Plans for a 'sustainable' £4.2m council house development to be submitted

WORK to build a 'sustainable' £4.2m council house development in the city could begin this year, despite a row over the involvement of residents.

Thursday, 9th January 2020, 5:14 pm
Updated Friday, 10th January 2020, 10:26 am
How the council homes in Doyle Avenue could look. Picture: Portsmouth City Council

Portsmouth City Council is due to submit its latest planning application for a mix of affordable houses and flats in Hilsea by the end of this month.

The development, on the site of a former health clinic on the corner of Northern Parade and Doyle Avenue, will include three four-bedroom disabled adapted houses, four three-bedroom houses and nine two-bedroom flats.

It will also have 24 parking spaces and be the Portsmouth council's 'most carbon neutral' housing development ever built.

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How the council homes in Doyle Avenue could look. Picture: Portsmouth City Council

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Adrian Legg, property development project manager, said: 'This is basically about sustainability, all the homes will be powered by electricity only and will have solar panels on the roofs.'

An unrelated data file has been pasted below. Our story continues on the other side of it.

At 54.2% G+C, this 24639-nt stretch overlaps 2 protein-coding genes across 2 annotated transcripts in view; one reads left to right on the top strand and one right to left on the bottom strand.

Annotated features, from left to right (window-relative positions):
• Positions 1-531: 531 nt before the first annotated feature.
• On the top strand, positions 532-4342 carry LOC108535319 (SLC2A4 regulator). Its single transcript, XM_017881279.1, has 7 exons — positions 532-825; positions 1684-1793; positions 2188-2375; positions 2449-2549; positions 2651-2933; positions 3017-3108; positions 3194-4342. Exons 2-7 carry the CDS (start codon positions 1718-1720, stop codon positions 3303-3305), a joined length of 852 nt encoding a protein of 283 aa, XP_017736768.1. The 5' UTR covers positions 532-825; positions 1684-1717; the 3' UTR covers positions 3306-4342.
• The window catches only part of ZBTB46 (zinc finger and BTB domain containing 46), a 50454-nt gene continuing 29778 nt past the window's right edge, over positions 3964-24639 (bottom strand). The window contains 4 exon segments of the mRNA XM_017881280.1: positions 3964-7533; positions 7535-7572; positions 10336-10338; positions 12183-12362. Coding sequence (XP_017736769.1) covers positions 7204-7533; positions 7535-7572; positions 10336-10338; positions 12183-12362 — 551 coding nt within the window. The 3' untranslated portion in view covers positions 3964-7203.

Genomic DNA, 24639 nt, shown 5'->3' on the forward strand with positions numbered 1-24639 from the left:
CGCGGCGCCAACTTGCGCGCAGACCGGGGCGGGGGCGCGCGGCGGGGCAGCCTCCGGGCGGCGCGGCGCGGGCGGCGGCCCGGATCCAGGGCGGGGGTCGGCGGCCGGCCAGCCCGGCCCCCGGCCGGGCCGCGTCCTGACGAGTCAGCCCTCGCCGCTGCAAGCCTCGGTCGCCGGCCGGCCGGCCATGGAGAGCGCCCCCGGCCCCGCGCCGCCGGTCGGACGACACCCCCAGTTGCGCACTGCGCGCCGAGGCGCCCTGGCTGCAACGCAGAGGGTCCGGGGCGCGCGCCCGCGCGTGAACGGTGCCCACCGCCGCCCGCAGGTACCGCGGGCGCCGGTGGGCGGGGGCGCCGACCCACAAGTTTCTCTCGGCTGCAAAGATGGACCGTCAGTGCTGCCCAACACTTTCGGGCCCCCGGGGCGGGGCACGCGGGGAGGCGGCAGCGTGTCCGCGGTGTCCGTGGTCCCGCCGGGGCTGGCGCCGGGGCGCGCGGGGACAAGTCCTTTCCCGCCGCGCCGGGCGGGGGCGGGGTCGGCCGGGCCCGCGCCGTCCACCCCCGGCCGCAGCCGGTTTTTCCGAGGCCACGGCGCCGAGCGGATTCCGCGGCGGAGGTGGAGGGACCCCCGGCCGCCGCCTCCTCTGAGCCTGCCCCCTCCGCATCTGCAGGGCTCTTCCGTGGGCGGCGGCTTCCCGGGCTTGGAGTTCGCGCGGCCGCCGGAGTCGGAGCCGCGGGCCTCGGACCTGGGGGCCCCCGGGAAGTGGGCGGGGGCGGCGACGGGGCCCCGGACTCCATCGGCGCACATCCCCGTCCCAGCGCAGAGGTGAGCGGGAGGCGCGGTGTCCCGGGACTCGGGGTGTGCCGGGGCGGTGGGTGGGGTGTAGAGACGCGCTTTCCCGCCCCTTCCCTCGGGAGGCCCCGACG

The council's housing boss, Councillor Darren Sanders, added: 'This was a site that was derelict for years and we will use it to help address the housing needs of the city. It's a great opportunity.'

Hilsea residents were invited to attend an engagement event at the St Francis Church in Northern Parade today (January 9) to find out more and provide feedback before the designs are submitted.

How the council homes in Doyle Avenue could look. Picture: Portsmouth City Council

However, ward councillors slammed the scheme's consultation process, which began with a leaflet drop to 200 nearby homes last year. An initial application was then submitted in November before the public consultation was due to take place.

On their request the application was withdrawn.

Cllr Donna Jones said: 'If they don't need consultation because they had already done it why are they spending time and money having these engagement events?

'They should have carried this out before a planning application was submitted.'

How the council homes in Doyle Avenue could look. Picture: Portsmouth City Council

Her colleague Cllr Scott Payter-Harris agreed. 'The residents are the ones who lose out,' he said.

'They should've been involved a lot earlier than this.'

But Cllr Sanders said: 'We had consulted with residents before the application was made.

'We were told by residents that parking was an issue which is why plans have been amended to include more parking spaces.

'When it became clear that we could withdraw the application without delaying anything too much I was very happy with that.'

If plans are approved it is hoped work will start in July.